Holiday Wrap-up

Here’s to almost no sleep for a week.

Here’s to early morning hockey game drives.

Here’s to restlessness and excitement.

Here’s to seeing new friends, exchanging gifts with them, and having play dates with each others’ kids.

Here’s to an amazing meal with the family, and baking cookies for Santa.

Here’s to stockings of PJs and opening a present from 1500 miles away.

Here’s to Jenga and laughter and smiles til bedtime.

Here’s to being puked on at midnight when Santa was supposed to arrive, scrubbing the bathroom, whilst getting your kid into the shower.

Here’s to staying up til 2am washing puke clothes and towels.

Here’s to being Santa at 2am after the puke clothes were clean.

Here’s to wrapping up last minute online notions for friends.

Here’s to being woken up with immense excitement to see that Santa came.

Here’s to spending time together and appreciating one another.

Here’s to unwinding and getting some rest.

Here’s to doing it all again through the new year.

Here’s to a love filled home.

For the Noms

I never had a solid idea of what I wanted to be when I grew up.  Sure, with the way that my mind thinks and operates, how I’m able to consider different opinions and see different sides of things, I really wanted to be a lawyer.  I was compassionate and cared about others, wanting to help them, so I also wanted to be a doctor of some sort or work in the medical field.  Law and Medical school both require far more financial backing than what I was ever privy to.  So in addition to working in event management, I pursued a career in emergency medical services.  I learned that doing something to help others was definitely what I wanted to do in life, but EMS was not the answer.  (I don’t have the patience for people who abuse the system.  Or abuse others.  Or themselves.)  So what’s the solution?

In my early 20’s, I faced some pretty heavy medical issues.  Due to being a carrier for a host of genetic issues, doctors were hellbent on thinking that I had a degree of Marfan’s Syndrome and that my symptoms were caused by a heart defect.  After spending time with a Holter monitor, tilt table tests, and various other stress tests, they simply couldn’t figure it out.  As an EMT student, I was learning about anatomy and was tracking my glucose (and other vitals) for practice.  When I felt one of my syncope episodes coming on, I checked my sugar again just before passing out.  Low and behold, my sugar was plummeting at a rapid pace.  A tech student figuring out what a panel of physicians couldn’t.  /flex  Because I was so young, thin, and otherwise healthy, the possibility of being a diabetic didn’t cross anyone’s mind, but some additional lab work confirmed it.  I was a type 2 diabetic with postprandial hypoglycemia.  A diagnosis only meant prescriptions and a host of misinformation.  They wanted to treat the symptoms, but did nothing for the actual problem.  All varieties of Metformin made me exhaustively sick and I wasn’t about to start shooting insulin.  So what’s the solution?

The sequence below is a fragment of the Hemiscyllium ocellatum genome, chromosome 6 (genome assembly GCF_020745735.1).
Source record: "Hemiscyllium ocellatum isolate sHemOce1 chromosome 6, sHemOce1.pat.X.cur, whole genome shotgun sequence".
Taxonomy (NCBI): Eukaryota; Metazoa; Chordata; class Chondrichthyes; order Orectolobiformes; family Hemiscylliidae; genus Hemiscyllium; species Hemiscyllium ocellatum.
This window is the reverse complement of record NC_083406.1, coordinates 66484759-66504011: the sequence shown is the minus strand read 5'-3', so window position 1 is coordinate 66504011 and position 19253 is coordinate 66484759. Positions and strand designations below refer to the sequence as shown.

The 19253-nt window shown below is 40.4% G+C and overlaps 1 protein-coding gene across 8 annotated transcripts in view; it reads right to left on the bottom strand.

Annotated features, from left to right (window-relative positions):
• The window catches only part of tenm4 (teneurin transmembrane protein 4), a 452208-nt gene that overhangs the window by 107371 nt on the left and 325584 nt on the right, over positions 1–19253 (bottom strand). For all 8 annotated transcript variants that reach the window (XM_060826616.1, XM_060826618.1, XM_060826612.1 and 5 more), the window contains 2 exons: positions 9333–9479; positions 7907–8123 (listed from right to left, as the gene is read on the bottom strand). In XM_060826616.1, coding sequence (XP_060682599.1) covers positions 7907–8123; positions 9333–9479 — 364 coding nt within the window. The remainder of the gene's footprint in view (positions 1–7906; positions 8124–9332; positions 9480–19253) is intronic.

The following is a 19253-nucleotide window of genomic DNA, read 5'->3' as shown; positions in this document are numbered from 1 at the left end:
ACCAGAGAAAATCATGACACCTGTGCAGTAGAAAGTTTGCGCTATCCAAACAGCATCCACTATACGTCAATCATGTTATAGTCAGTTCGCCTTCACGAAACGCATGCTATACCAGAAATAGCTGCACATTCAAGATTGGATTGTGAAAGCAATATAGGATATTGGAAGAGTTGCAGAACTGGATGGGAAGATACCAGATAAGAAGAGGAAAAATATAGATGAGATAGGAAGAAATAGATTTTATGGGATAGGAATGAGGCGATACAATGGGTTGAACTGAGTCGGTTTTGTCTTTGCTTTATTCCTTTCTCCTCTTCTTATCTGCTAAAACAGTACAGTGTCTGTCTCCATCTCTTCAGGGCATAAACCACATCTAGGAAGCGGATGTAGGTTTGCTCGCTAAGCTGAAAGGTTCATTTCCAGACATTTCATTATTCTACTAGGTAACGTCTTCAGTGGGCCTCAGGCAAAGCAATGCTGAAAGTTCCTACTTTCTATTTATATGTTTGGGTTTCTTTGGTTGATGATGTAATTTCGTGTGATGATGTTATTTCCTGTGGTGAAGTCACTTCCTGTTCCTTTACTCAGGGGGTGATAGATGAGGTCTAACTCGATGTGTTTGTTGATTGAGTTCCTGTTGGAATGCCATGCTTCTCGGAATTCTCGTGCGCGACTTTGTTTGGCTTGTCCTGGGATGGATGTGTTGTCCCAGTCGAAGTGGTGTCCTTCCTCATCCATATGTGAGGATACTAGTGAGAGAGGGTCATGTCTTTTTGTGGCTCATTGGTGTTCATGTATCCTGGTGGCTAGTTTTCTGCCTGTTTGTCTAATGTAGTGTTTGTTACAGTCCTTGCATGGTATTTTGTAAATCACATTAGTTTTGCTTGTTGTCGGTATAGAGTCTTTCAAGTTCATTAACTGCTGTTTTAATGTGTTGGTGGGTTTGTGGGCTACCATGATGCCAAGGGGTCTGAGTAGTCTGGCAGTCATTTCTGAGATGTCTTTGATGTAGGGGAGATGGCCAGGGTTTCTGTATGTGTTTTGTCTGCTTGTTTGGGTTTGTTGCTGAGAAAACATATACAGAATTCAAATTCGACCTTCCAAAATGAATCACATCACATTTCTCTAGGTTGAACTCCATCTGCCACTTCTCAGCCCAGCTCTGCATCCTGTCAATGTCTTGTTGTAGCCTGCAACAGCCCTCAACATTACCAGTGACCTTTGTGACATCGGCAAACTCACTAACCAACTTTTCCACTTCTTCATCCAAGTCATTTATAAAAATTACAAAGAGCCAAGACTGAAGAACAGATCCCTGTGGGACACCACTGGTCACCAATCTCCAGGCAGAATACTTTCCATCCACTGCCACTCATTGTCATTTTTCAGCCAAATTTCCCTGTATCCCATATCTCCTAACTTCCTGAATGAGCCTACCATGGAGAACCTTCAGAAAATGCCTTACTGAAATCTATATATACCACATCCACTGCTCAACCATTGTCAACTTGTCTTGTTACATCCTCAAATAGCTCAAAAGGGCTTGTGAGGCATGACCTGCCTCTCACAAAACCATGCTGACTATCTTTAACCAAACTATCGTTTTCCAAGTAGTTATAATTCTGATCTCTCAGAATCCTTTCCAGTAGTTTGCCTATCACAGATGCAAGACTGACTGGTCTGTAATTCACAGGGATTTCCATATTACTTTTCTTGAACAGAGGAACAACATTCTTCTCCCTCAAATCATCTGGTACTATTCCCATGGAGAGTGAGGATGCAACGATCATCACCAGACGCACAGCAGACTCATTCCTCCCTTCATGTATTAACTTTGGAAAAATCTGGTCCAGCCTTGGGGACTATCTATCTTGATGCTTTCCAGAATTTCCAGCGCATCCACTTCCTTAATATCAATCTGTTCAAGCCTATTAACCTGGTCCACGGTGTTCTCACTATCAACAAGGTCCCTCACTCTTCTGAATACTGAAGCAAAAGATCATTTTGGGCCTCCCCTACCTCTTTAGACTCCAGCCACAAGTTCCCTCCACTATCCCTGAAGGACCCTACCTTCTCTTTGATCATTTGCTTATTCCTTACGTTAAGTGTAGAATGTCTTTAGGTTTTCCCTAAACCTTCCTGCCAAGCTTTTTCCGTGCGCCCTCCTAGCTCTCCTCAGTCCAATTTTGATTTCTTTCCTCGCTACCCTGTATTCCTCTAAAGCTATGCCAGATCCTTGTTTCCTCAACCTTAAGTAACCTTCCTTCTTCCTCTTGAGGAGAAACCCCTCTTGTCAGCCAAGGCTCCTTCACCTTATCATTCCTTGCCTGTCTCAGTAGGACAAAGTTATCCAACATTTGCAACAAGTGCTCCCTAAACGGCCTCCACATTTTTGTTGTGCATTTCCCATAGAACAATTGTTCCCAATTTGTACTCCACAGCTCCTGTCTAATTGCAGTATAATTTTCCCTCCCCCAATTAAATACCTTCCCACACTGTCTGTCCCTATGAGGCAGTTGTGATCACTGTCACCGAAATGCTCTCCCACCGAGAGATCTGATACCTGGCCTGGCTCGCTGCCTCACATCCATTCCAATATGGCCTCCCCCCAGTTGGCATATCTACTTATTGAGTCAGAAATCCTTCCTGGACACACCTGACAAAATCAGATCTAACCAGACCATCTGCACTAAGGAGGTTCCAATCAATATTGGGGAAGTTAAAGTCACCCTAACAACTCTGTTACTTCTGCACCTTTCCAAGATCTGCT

The solution to both problems was learning about nutrition.  I felt that prescriptions were nothing more than putting a band-aid across a bullet hole.  I knew that I wasn’t the only person facing odd health issues that wanted a more permanent fix than having to take medicine for the rest of my life.  Decades ago these issues weren’t fixed with a pill or an injection.  So I hit the books.  I took my training in anatomy a step further and learned about what we put into our bodies did to us.  If sugar was the problem, why take a pill to better handle the sugar.  Why not just cut out the source of the problem?  I learned about low carb diets, low fat diets, plant based, meat based, paleo, intermittent fasting, and everything in between.  Obviously since I wasn’t a lawyer or a doctor, I couldn’t afford free ranged organic everything, so I learned how to buy the best quality of foods for the budget that I had.  I figured out what was worth splurging on and what I could get away with at a lower quality.  In a matter of months, not years, but months, I cut my A1c in half.  I had to change my body’s homeostasis.  As years passed, my pancreas did enough healing that I’ve been in normal glucose ranges without medications for a few years in a row now.  Along the way, I’ve been able to educate my physicians on my methods, and in turn, have hopefully helped others through them.

For the first time in my life, I’m excited to go back to college.  I’ve put quite a bit of time and effort looking into different programs and credentials.  The goal is to become certified in holistic nutrition – and perhaps even become a registered dietitian – so that I can open my own clinic.  Since the US isn’t as receptive to alternative solutions yet, I’ll start this venture in Canada where the views on healthcare are vastly different.  I want to be able to help people that have a diagnosis for their ailments to find another way to deal with it.  I want to help people change their relationships with food and to become the best versions of themselves.  I already have an opportunity to speak to a small group about the value and basics of nutrition and help them manage healthier choices within their means!  I’m ridiculously excited to turn over a new leaf in life and actually do what I feel that I’m called to do.

Here’s to new adventures! /cheer